Annals of a Former World, by John McPhee
In patient, lyrical prose, McPhee takes the reader on a geologic journey through the United States. This volume originally published as 4 books; each is centered on a road trip the author took with a geologist, observing the earth next to Eisenhower’s great US highways for clues into its geologic past. Annals has this–no borders, idealistic, On the Road for geologists kind of feel (though a bit more grown-up.) I pick up Annals every once in a while when im in a relaxed mood, when im looking for a good example of literary science writing. Highly recommended as a companion for camping trips, if you can fit it into your pack.
Surely You’re Joking, Mr, Feynman, by Richard Feynman Science Books
A string of excerpts from Feynman’s life/career, Surely You’re Joking is probably the popular science book I have read through the most times, not because it is short, but because it is at once compelling, understated, and full of indispensable scientific concepts. Richard Feynman has an uncanny ability to make physics easily digestible, his lectures are a testament to that and Surely You’re Joking is no exception. Feynman’s easy prose makes the reader feel like physics is understandable, as if he has laid out a diagram of the universe on his living room floor–no one is an outsider. It’s delightful. Feynman’s in my ‘top 5 people I would give my right pinky finger to meet’ category.
A Short History of Nearly Everything, by Bill Bryson Science Books
The second heavy volume on the list, A Short History is packed with nearly everything. It takes a look at the science behind a lot of things–beauty, cells, evolution, the universe. Bryson rejects the traditional notion of a ‘textbook’ with this book, making science seem relevant in our daily lives AND putting this knowledge in the context of the universe–in space and time. Capturing the detailed nooks where science is often concentrated AND eliciting the wonder of the wider perspective is an accomplishment–savor it wherever you can find it. Great in audio book format.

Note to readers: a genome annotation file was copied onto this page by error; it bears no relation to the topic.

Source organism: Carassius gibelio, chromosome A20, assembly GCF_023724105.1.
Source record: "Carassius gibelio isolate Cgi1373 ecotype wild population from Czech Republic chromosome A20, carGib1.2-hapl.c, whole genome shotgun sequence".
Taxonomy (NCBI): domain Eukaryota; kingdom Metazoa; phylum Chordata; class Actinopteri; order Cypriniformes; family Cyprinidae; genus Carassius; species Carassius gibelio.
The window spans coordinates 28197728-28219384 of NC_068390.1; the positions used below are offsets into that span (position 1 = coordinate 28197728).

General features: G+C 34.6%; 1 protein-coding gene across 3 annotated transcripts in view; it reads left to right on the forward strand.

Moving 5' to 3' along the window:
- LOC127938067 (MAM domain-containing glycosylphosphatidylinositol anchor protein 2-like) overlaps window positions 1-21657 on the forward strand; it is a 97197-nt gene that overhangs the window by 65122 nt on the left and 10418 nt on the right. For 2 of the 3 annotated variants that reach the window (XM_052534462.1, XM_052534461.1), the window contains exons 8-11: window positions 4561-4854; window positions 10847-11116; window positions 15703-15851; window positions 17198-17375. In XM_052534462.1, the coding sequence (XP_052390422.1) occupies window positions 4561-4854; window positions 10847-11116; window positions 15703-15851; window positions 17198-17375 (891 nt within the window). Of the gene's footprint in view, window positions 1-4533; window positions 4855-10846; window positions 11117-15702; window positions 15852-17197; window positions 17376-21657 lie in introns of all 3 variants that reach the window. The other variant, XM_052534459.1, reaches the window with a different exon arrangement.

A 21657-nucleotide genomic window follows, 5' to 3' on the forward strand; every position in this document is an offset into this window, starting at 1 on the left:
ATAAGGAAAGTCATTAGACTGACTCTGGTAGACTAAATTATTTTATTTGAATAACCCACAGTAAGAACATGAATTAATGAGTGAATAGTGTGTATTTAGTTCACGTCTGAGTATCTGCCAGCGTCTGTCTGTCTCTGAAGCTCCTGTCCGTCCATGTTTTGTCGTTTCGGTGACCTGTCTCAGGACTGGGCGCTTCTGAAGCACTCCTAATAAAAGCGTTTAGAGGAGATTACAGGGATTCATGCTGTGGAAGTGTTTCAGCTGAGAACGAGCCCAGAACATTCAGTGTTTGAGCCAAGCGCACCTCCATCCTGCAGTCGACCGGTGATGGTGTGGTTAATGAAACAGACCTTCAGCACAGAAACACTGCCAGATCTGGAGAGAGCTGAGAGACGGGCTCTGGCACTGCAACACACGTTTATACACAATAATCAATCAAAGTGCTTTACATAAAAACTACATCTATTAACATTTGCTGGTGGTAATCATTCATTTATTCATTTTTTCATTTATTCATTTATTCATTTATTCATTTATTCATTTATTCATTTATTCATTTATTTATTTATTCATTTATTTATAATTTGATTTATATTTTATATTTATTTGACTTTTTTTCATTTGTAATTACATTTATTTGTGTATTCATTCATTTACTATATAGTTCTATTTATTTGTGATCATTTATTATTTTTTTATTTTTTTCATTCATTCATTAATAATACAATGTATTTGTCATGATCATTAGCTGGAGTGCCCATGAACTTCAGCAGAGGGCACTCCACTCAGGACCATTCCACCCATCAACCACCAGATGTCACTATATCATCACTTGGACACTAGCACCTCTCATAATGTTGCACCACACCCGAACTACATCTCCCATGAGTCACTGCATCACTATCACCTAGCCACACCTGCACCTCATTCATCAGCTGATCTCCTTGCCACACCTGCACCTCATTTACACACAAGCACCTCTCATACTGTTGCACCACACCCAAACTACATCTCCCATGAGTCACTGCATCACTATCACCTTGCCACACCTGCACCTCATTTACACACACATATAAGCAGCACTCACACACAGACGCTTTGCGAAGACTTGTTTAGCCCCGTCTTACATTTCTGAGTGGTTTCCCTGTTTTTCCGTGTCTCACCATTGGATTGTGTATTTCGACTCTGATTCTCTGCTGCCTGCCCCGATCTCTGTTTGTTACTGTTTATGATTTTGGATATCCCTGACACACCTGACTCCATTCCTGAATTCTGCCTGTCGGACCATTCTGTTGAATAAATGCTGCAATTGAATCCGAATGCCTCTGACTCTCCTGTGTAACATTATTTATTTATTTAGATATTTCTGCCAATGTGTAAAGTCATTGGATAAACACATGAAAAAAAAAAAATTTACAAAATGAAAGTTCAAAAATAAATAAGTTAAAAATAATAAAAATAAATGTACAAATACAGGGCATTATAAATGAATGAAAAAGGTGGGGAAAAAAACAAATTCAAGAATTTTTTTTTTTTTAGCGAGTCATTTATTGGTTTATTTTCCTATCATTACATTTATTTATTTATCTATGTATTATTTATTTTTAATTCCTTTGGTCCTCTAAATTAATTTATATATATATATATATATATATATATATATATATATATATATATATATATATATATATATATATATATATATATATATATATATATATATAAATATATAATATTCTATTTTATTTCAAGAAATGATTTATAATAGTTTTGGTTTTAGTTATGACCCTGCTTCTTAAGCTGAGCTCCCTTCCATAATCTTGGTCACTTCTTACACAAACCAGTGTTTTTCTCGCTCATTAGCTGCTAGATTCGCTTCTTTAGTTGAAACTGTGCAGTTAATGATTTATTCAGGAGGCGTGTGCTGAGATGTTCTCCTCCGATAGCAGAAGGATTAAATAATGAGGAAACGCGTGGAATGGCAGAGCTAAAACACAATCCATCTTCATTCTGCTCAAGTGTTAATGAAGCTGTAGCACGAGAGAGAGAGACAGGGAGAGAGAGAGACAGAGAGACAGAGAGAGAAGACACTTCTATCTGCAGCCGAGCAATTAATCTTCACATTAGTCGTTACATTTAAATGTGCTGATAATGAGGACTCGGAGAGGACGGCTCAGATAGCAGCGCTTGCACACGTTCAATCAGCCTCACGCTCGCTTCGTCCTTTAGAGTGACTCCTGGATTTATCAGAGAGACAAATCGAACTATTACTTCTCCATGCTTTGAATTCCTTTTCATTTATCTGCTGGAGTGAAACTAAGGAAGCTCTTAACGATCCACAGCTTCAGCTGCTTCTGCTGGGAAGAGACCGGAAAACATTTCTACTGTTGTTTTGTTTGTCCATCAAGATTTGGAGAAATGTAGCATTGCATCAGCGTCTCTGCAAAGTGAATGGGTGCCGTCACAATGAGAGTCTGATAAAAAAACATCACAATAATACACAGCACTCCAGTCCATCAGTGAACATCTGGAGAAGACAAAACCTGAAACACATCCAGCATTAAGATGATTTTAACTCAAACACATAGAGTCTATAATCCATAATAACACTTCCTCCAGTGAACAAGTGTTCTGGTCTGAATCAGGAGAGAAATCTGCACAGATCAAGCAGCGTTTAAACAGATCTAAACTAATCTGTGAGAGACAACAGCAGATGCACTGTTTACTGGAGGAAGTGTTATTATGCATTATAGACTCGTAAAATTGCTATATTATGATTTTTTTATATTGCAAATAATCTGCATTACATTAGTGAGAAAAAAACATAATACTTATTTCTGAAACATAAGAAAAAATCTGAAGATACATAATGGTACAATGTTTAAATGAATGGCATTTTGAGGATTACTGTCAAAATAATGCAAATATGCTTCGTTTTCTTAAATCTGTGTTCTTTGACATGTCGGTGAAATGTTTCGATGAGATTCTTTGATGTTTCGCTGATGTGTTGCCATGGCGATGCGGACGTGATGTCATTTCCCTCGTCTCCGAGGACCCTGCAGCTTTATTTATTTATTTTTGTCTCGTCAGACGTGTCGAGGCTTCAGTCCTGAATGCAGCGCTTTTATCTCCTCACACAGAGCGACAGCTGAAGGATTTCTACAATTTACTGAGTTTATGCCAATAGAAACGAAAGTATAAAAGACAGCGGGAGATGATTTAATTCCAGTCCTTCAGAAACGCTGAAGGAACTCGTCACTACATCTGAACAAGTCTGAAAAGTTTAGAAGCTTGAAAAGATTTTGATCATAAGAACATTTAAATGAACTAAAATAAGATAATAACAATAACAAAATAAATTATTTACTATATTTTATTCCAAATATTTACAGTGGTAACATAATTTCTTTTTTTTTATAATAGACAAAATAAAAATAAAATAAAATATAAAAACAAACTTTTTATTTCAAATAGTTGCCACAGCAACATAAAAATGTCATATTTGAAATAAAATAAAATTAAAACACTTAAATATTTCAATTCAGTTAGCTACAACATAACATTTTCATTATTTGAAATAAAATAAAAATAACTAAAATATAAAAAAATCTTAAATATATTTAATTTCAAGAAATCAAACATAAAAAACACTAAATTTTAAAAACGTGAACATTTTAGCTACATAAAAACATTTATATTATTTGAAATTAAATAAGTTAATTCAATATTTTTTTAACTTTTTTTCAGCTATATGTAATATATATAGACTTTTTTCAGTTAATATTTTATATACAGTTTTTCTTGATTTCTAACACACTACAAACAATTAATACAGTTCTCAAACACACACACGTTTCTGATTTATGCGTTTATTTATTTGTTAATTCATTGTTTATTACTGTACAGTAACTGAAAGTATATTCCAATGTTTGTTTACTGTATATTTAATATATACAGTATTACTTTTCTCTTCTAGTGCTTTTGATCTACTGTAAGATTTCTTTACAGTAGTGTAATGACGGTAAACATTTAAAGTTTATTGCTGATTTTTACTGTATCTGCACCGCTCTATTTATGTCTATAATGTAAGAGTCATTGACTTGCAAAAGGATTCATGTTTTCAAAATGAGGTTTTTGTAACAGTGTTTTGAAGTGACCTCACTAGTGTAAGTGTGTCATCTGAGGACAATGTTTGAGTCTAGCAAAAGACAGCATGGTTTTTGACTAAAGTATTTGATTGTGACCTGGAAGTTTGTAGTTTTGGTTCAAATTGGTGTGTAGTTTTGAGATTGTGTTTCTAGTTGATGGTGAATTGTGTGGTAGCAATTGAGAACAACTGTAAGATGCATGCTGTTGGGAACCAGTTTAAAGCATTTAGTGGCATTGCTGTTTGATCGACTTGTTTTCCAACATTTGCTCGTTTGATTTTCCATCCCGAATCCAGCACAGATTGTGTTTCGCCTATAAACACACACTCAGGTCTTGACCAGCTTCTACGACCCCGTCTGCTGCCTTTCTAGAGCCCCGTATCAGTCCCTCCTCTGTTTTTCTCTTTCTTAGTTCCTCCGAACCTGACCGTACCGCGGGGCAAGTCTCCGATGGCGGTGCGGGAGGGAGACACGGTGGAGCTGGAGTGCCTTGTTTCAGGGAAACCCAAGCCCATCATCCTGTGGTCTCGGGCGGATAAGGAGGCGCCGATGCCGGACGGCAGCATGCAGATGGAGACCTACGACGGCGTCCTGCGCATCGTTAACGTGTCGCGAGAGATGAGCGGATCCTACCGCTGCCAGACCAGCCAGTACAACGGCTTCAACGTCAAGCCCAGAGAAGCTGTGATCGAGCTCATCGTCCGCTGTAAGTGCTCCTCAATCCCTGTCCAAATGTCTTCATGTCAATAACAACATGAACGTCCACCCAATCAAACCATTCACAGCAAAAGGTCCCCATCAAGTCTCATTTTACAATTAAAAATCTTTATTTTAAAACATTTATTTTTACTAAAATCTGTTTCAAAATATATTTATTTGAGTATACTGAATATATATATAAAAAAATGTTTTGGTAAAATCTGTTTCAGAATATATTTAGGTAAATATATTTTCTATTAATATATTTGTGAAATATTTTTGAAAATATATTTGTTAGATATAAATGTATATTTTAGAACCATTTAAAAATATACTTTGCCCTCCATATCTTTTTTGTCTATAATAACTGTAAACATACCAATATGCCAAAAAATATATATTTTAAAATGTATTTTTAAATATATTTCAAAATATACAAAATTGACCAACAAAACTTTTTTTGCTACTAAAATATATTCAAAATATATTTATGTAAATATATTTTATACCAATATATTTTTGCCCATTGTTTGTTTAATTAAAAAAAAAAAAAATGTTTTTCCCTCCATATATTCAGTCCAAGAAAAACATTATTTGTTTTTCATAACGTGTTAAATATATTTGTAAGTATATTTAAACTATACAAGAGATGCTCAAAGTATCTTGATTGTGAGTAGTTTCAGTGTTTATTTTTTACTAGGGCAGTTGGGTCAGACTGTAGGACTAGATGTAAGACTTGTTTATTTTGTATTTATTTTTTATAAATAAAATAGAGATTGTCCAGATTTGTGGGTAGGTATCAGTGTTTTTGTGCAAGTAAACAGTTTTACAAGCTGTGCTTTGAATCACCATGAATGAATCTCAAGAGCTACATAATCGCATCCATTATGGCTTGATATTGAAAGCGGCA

The Richness of Life, collection of essays by Stephen Jay Gould Science Books
The idiosyncratic Gould has written articles in Natural History and many other science magazines for decades and is one of the most widely read modern science writers. In this collection of articles, Gould’s highly intellectual, witty, and pin-accurate prose explains evolutionary theory, racism or baseball with a scientist’s eye, but in a way that engages the layman. Gould’s dedication to science shows in every piece. Delightful.
The Canon, by Natalie Angier
Someone at the New York Times science desk once told me–“Natalie Angier is the queen of metaphor.” I have to agree. The Canon is the best example of her witty prose winding the reader through simple scientific questions with difficult answers. In this book, Angier tackles what she has deemed the basic scientific concepts everyone should know: thinking scientifically, probabilities, calibration, physics, evolutionary biology, chemistry, molecular biology, astronomy and geology. Phew. I have to say–this could have been very text-book, but because of her writing style, is masterful. I actually have had many non-scientist friend recommend this to me, which is always a good sign.